Apparently according to research it’s around 75%. Deloitte issued a report last year with findings about digital transformations stating about 80% failed to meet their defined aims.
Generally in my conversations with business leaders and HR leaders and based on my own experience in the corporate world over 30 years is does seem that most change initiatives fail to meet their stated objectives. That’s not to say all are complete failures.
So why is that? I think there’s a myriad of reasons and of course every initiative is unique in some way. Here’s my take on a few key areas that need to be understood and addressed to minimise the likelihood of benefit leakage and limit the delta of failure to meet stated objectives.
1. Being really clear about and pinpointing what the success indicators look like. What will it be like when we deliver this? How will it feel? How will people talk, act, etc?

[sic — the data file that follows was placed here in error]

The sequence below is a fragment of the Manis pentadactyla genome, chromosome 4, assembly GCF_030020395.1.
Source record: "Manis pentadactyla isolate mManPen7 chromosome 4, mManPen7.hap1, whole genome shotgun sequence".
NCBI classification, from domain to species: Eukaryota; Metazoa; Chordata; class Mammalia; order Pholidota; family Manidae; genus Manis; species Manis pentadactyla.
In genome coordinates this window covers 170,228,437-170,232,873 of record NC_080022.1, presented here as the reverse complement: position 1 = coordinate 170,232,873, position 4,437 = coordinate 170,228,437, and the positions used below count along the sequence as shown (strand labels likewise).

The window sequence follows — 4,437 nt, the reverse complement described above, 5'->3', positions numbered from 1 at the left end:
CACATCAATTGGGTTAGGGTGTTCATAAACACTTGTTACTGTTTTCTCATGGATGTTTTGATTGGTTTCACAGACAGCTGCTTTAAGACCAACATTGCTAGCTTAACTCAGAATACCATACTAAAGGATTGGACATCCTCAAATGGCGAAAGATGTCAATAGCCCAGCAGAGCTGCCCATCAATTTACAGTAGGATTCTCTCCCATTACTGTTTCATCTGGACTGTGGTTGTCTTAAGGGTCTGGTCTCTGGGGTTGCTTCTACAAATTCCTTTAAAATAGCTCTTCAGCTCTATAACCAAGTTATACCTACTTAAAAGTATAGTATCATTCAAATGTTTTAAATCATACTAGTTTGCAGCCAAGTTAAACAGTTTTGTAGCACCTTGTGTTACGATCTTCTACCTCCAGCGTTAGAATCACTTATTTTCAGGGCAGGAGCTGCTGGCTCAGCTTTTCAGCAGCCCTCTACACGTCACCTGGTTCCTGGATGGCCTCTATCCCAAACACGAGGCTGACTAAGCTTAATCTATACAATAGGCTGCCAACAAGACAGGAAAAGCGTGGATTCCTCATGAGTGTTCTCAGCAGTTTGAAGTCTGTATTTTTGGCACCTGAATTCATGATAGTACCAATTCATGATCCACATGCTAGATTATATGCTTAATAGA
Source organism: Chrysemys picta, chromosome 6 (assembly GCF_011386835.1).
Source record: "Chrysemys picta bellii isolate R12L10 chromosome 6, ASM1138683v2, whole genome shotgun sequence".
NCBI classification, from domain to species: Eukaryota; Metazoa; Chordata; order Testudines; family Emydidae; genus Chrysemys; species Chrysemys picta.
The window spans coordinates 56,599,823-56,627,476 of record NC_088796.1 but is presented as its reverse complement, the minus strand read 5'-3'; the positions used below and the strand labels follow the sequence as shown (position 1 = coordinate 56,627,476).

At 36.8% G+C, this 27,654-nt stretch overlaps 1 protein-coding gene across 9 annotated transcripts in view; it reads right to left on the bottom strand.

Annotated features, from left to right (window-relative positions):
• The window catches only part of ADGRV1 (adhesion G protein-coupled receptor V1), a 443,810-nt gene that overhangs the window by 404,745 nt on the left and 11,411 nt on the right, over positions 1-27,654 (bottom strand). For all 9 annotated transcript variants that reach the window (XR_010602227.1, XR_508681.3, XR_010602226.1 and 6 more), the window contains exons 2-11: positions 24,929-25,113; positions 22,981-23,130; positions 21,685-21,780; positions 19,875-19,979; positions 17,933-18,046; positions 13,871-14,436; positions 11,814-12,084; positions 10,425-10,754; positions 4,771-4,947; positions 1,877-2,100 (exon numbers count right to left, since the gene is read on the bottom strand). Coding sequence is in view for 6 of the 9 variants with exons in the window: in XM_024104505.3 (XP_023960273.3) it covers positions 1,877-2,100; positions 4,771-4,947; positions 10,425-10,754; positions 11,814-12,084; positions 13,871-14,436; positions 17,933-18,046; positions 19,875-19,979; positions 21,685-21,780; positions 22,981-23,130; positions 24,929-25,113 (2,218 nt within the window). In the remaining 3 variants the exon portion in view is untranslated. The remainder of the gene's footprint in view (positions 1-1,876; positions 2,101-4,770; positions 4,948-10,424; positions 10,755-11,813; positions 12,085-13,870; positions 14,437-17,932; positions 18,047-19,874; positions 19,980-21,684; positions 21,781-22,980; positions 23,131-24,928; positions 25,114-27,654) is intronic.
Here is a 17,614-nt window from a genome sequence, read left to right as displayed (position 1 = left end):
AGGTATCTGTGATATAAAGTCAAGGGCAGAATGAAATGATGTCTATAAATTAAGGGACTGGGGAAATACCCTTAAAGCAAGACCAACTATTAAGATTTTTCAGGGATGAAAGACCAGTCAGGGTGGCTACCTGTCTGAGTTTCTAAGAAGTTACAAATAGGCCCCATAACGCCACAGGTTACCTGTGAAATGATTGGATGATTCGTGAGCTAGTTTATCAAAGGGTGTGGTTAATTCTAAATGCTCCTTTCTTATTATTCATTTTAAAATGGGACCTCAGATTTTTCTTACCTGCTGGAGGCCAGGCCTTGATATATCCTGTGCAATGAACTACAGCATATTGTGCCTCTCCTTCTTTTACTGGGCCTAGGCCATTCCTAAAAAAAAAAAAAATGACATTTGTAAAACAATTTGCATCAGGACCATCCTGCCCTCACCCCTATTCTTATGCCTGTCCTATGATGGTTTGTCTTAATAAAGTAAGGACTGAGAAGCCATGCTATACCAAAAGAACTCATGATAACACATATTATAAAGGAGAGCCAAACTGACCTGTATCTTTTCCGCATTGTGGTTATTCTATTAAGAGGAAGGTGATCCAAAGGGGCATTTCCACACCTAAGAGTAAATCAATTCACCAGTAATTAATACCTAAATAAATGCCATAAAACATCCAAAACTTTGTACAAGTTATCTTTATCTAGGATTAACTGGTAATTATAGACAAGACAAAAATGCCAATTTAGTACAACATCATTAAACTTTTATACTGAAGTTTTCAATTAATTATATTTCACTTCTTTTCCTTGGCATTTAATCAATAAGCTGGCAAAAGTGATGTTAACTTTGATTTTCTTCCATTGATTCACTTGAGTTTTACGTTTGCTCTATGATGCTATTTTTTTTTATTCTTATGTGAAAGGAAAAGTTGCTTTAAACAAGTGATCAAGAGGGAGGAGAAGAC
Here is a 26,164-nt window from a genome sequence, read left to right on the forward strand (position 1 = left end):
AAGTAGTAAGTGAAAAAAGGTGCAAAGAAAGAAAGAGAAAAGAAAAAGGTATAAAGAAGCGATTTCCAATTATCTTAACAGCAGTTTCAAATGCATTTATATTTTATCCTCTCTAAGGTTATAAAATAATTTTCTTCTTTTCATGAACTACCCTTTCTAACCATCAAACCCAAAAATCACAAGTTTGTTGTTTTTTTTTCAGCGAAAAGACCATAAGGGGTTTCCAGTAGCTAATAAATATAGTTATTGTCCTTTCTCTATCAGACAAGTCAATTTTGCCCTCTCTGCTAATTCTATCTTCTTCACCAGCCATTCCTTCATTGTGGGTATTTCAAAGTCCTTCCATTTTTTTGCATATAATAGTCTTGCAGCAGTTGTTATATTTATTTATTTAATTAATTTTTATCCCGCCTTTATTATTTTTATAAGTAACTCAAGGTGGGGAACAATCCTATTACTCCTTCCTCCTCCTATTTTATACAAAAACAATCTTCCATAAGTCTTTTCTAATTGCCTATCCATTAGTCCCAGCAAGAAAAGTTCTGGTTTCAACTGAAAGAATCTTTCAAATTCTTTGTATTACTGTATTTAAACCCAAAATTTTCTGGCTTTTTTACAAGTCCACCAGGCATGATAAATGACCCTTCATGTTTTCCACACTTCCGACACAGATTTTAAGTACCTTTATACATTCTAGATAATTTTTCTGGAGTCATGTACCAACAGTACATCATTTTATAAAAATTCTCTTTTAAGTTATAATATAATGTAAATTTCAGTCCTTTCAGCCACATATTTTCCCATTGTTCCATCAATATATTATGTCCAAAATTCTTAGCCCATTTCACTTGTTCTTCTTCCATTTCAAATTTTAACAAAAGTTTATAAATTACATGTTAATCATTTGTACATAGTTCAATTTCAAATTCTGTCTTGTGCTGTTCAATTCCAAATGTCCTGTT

2. Understanding the consequences of delivering this change? What’s going to happen in our organisation and in our relationships? What’s going be different about the way that we need to behave as leaders, as managers, as colleagues, as suppliers to our customers, etc?
3. Knowing what we have to give up, let go of or change to move from where we are to that aspiration that we have? Often we have not really thought about what that is, what it means for us and how we move ourselves forward.
…and what works, and doesn’t work in organisational change and transformation, applies equally in personal change.
I find spending time on these three areas really useful in the exploration and planning phase of projects and interventions.